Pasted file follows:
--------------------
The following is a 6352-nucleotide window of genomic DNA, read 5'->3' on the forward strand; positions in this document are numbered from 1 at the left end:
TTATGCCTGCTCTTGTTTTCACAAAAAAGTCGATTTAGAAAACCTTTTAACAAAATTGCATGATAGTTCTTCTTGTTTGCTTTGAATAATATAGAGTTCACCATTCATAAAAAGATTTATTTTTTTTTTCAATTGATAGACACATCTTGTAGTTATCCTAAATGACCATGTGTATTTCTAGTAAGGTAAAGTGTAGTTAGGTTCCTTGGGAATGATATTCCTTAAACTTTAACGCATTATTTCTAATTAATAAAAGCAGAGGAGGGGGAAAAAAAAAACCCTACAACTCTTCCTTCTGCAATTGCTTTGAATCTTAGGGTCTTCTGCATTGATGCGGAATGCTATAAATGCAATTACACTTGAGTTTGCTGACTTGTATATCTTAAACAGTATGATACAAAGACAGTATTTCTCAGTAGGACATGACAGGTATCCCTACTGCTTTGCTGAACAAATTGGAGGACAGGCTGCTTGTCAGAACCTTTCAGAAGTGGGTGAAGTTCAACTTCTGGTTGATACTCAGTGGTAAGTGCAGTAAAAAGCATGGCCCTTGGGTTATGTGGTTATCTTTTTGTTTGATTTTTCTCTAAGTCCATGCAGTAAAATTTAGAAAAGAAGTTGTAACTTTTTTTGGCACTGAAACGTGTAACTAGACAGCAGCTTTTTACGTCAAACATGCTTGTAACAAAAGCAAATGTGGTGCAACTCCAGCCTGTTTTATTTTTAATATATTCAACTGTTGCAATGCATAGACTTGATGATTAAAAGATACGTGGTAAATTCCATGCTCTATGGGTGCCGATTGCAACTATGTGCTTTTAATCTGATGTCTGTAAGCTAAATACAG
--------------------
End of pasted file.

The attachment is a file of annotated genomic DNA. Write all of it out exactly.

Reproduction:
The following is a 6352-nucleotide window of genomic DNA, read 5'->3' on the forward strand; positions in this document are numbered from 1 at the left end:
TTATGCCTGCTCTTGTTTTCACAAAAAAGTCGATTTAGAAAACCTTTTAACAAAATTGCATGATAGTTCTTCTTGTTTGCTTTGAATAATATAGAGTTCACCATTCATAAAAAGATTTATTTTTTTTTTCAATTGATAGACACATCTTGTAGTTATCCTAAATGACCATGTGTATTTCTAGTAAGGTAAAGTGTAGTTAGGTTCCTTGGGAATGATATTCCTTAAACTTTAACGCATTATTTCTAATTAATAAAAGCAGAGGAGGGGGAAAAAAAAAACCCTACAACTCTTCCTTCTGCAATTGCTTTGAATCTTAGGGTCTTCTGCATTGATGCGGAATGCTATAAATGCAATTACACTTGAGTTTGCTGACTTGTATATCTTAAACAGTATGATACAAAGACAGTATTTCTCAGTAGGACATGACAGGTATCCCTACTGCTTTGCTGAACAAATTGGAGGACAGGCTGCTTGTCAGAACCTTTCAGAAGTGGGTGAAGTTCAACTTCTGGTTGATACTCAGTGGTAAGTGCAGTAAAAAGCATGGCCCTTGGGTTATGTGGTTATCTTTTTGTTTGATTTTTCTCTAAGTCCATGCAGTAAAATTTAGAAAAGAAGTTGTAACTTTTTTTGGCACTGAAACGTGTAACTAGACAGCAGCTTTTTACGTCAAACATGCTTGTAACAAAAGCAAATGTGGTGCAACTCCAGCCTGTTTTATTTTTAATATATTCAACTGTTGCAATGCATAGACTTGATGATTAAAAGATACGTGGTAAATTCCATGCTCTATGGGTGCCGATTGCAACTATGTGCTTTTAATCTGATGTCTGTAAGCTAAATACAG